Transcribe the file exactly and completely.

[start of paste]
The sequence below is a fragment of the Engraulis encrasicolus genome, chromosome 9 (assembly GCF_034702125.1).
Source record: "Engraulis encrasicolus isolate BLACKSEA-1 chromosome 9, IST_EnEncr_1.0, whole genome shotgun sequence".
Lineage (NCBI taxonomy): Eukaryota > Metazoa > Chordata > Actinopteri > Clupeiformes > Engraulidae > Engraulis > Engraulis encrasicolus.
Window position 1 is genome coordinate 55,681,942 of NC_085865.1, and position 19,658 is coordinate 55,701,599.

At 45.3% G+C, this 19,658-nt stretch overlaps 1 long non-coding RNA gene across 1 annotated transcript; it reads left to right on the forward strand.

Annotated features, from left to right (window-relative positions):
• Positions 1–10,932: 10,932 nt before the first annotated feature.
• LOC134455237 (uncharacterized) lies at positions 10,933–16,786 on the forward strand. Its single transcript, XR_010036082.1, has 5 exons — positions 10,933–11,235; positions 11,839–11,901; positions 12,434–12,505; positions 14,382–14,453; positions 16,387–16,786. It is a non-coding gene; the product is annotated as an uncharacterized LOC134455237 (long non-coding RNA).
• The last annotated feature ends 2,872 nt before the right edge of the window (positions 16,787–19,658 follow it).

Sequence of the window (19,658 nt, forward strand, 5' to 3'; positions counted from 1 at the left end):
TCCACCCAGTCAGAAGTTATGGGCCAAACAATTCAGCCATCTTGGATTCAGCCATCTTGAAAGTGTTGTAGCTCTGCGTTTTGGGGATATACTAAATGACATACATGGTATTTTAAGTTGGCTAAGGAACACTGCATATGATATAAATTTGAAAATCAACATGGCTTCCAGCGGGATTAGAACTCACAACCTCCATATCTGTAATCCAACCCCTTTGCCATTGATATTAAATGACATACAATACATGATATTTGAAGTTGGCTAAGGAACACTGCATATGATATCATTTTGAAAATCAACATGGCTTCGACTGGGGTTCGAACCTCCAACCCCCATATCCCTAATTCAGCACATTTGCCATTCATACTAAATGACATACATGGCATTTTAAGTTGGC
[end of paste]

The sequence below is a fragment of the Engraulis encrasicolus genome, chromosome 9 (assembly GCF_034702125.1).
Source record: "Engraulis encrasicolus isolate BLACKSEA-1 chromosome 9, IST_EnEncr_1.0, whole genome shotgun sequence".
Lineage (NCBI taxonomy): Eukaryota > Metazoa > Chordata > Actinopteri > Clupeiformes > Engraulidae > Engraulis > Engraulis encrasicolus.
Window position 1 is genome coordinate 55,681,942 of NC_085865.1, and position 19,658 is coordinate 55,701,599.

At 45.3% G+C, this 19,658-nt stretch overlaps 1 long non-coding RNA gene across 1 annotated transcript; it reads left to right on the forward strand.

Annotated features, from left to right (window-relative positions):
• Positions 1–10,932: 10,932 nt before the first annotated feature.
• LOC134455237 (uncharacterized) lies at positions 10,933–16,786 on the forward strand. Its single transcript, XR_010036082.1, has 5 exons — positions 10,933–11,235; positions 11,839–11,901; positions 12,434–12,505; positions 14,382–14,453; positions 16,387–16,786. It is a non-coding gene; the product is annotated as an uncharacterized LOC134455237 (long non-coding RNA).
• The last annotated feature ends 2,872 nt before the right edge of the window (positions 16,787–19,658 follow it).

Sequence of the window (19,658 nt, forward strand, 5' to 3'; positions counted from 1 at the left end):
TCCACCCAGTCAGAAGTTATGGGCCAAACAATTCAGCCATCTTGGATTCAGCCATCTTGAAAGTGTTGTAGCTCTGCGTTTTGGGGATATACTAAATGACATACATGGTATTTTAAGTTGGCTAAGGAACACTGCATATGATATAAATTTGAAAATCAACATGGCTTCCAGCGGGATTAGAACTCACAACCTCCATATCTGTAATCCAACCCCTTTGCCATTGATATTAAATGACATACAATACATGATATTTGAAGTTGGCTAAGGAACACTGCATATGATATCATTTTGAAAATCAACATGGCTTCGACTGGGGTTCGAACCTCCAACCCCCATATCCCTAATTCAGCACATTTGCCATTCATACTAAATGACATACATGGCATTTTAAGTTGGC